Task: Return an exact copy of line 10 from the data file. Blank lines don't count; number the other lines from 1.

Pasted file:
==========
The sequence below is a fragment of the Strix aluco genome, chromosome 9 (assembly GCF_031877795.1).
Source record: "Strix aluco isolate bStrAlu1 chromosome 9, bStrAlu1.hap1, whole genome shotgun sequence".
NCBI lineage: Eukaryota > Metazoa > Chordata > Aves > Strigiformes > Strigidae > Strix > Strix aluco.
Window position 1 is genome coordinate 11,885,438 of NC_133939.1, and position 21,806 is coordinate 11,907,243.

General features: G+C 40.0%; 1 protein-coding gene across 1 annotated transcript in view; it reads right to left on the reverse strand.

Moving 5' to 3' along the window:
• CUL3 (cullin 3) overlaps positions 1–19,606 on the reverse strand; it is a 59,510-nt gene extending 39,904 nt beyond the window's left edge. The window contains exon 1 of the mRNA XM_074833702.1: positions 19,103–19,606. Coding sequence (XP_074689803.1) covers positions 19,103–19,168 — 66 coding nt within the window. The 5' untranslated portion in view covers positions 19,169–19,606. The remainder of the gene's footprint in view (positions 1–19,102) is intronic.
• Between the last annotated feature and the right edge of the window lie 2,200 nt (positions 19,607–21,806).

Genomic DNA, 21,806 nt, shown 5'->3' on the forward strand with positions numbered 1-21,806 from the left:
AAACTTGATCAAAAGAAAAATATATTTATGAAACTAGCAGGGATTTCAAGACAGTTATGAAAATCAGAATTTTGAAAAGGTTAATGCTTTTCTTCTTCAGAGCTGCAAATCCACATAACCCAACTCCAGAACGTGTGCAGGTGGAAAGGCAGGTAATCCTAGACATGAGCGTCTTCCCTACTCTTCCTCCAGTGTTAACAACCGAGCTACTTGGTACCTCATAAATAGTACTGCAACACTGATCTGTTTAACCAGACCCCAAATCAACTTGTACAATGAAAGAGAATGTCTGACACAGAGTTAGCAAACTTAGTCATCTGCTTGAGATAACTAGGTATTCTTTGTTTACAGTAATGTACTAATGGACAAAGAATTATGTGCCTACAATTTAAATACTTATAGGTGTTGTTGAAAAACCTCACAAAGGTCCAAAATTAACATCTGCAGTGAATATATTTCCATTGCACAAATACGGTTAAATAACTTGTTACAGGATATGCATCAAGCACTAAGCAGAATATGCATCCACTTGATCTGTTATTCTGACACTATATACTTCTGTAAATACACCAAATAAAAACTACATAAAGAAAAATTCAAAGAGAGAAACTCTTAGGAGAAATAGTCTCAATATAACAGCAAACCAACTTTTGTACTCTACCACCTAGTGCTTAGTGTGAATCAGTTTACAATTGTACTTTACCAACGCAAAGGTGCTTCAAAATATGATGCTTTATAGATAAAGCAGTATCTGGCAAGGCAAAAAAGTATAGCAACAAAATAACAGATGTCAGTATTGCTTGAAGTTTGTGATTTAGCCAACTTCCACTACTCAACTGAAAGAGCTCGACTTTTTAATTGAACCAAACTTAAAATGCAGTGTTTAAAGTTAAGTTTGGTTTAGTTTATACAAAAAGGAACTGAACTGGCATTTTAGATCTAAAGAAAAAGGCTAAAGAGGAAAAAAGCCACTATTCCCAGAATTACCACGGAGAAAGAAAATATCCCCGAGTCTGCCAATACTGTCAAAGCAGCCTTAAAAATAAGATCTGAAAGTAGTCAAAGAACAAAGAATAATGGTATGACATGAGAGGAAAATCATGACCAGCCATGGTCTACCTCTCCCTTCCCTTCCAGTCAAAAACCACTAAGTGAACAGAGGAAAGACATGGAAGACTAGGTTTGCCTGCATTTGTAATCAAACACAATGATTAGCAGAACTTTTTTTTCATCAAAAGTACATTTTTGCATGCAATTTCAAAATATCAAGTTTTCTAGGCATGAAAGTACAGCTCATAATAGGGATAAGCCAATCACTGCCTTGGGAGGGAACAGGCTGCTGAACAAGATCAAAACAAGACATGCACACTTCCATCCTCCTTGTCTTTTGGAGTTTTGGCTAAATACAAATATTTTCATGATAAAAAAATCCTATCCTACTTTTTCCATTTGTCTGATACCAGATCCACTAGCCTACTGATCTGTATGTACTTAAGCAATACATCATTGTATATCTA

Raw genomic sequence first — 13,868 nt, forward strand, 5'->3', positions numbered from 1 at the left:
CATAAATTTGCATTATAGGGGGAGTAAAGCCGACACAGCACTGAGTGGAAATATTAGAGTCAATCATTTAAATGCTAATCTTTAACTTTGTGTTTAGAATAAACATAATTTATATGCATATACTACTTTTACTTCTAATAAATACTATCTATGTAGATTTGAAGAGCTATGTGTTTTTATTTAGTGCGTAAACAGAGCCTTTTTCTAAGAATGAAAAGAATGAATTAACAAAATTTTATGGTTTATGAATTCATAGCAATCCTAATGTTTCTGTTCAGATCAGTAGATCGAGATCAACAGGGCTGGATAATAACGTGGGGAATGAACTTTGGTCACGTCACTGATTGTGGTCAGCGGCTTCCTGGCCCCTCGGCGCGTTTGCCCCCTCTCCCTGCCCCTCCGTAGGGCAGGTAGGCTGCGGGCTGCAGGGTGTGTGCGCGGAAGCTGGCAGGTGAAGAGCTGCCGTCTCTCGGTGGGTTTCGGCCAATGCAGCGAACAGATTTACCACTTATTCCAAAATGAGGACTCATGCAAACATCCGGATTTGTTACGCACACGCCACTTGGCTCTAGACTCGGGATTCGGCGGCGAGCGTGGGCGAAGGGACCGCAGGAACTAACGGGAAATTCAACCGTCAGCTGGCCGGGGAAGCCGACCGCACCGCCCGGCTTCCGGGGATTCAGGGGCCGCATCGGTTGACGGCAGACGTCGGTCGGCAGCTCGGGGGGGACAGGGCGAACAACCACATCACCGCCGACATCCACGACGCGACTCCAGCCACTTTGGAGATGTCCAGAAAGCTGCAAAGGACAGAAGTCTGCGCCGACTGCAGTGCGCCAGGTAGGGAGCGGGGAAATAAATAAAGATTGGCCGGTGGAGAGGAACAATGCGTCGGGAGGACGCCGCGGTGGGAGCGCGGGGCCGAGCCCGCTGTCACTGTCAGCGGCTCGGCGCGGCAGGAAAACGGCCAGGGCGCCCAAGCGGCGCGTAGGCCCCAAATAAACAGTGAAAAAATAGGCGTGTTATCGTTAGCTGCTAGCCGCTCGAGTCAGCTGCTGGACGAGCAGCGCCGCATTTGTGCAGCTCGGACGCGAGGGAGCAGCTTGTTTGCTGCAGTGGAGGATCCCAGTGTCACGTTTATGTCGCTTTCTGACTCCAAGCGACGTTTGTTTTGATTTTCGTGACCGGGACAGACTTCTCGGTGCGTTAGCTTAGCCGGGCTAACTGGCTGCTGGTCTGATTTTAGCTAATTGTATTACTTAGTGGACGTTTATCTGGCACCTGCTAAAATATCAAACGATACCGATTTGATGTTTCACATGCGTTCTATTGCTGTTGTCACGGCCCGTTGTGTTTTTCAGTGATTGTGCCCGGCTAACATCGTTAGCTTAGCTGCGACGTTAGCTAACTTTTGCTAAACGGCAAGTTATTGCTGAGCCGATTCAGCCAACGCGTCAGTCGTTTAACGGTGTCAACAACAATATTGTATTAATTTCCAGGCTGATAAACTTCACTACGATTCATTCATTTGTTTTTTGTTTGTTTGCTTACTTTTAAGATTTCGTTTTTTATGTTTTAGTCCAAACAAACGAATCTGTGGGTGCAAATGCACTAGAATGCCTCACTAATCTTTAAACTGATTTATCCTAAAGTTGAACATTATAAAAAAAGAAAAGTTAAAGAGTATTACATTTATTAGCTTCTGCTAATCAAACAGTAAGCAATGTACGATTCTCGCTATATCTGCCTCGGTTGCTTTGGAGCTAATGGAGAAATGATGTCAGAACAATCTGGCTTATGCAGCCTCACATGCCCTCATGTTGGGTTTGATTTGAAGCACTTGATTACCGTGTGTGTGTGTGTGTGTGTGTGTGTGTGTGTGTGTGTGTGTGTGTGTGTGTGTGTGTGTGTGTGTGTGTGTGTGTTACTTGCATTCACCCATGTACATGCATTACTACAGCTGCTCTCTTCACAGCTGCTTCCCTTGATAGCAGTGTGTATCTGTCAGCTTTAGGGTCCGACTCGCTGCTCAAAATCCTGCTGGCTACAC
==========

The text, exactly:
AAACTTGATCAAAAGAAAAATATATTTATGAAACTAGCAGGGATTTCAAGACAGTTATGAAAATCAGAATTTTGAAAAGGTTAATGCTTTTCTTCTTCAGAGCTGCAAATCCACATAACCCAACTCCAGAACGTGTGCAGGTGGAAAGGCAGGTAATCCTAGACATGAGCGTCTTCCCTACTCTTCCTCCAGTGTTAACAACCGAGCTACTTGGTACCTCATAAATAGTACTGCAACACTGATCTGTTTAACCAGACCCCAAATCAACTTGTACAATGAAAGAGAATGTCTGACACAGAGTTAGCAAACTTAGTCATCTGCTTGAGATAACTAGGTATTCTTTGTTTACAGTAATGTACTAATGGACAAAGAATTATGTGCCTACAATTTAAATACTTATAGGTGTTGTTGAAAAACCTCACAAAGGTCCAAAATTAACATCTGCAGTGAATATATTTCCATTGCACAAATACGGTTAAATAACTTGTTACAGGATATGCATCAAGCACTAAGCAGAATATGCATCCACTTGATCTGTTATTCTGACACTATATACTTCTGTAAATACACCAAATAAAAACTACATAAAGAAAAATTCAAAGAGAGAAACTCTTAGGAGAAATAGTCTCAATATAACAGCAAACCAACTTTTGTACTCTACCACCTAGTGCTTAGTGTGAATCAGTTTACAATTGTACTTTACCAACGCAAAGGTGCTTCAAAATATGATGCTTTATAGATAAAGCAGTATCTGGCAAGGCAAAAAAGTATAGCAACAAAATAACAGATGTCAGTATTGCTTGAAGTTTGTGATTTAGCCAACTTCCACTACTCAACTGAAAGAGCTCGACTTTTTAATTGAACCAAACTTAAAATGCAGTGTTTAAAGTTAAGTTTGGTTTAGTTTATACAAAAAGGAACTGAACTGGCATTTTAGATCTAAAGAAAAAGGCTAAAGAGGAAAAAAGCCACTATTCCCAGAATTACCACGGAGAAAGAAAATATCCCCGAGTCTGCCAATACTGTCAAAGCAGCCTTAAAAATAAGATCTGAAAGTAGTCAAAGAACAAAGAATAATGGTATGACATGAGAGGAAAATCATGACCAGCCATGGTCTACCTCTCCCTTCCCTTCCAGTCAAAAACCACTAAGTGAACAGAGGAAAGACATGGAAGACTAGGTTTGCCTGCATTTGTAATCAAACACAATGATTAGCAGAACTTTTTTTTCATCAAAAGTACATTTTTGCATGCAATTTCAAAATATCAAGTTTTCTAGGCATGAAAGTACAGCTCATAATAGGGATAAGCCAATCACTGCCTTGGGAGGGAACAGGCTGCTGAACAAGATCAAAACAAGACATGCACACTTCCATCCTCCTTGTCTTTTGGAGTTTTGGCTAAATACAAATATTTTCATGATAAAAAAATCCTATCCTACTTTTTCCATTTGTCTGATACCAGATCCACTAGCCTACTGATCTGTATGTACTTAAGCAATACATCATTGTATATCTA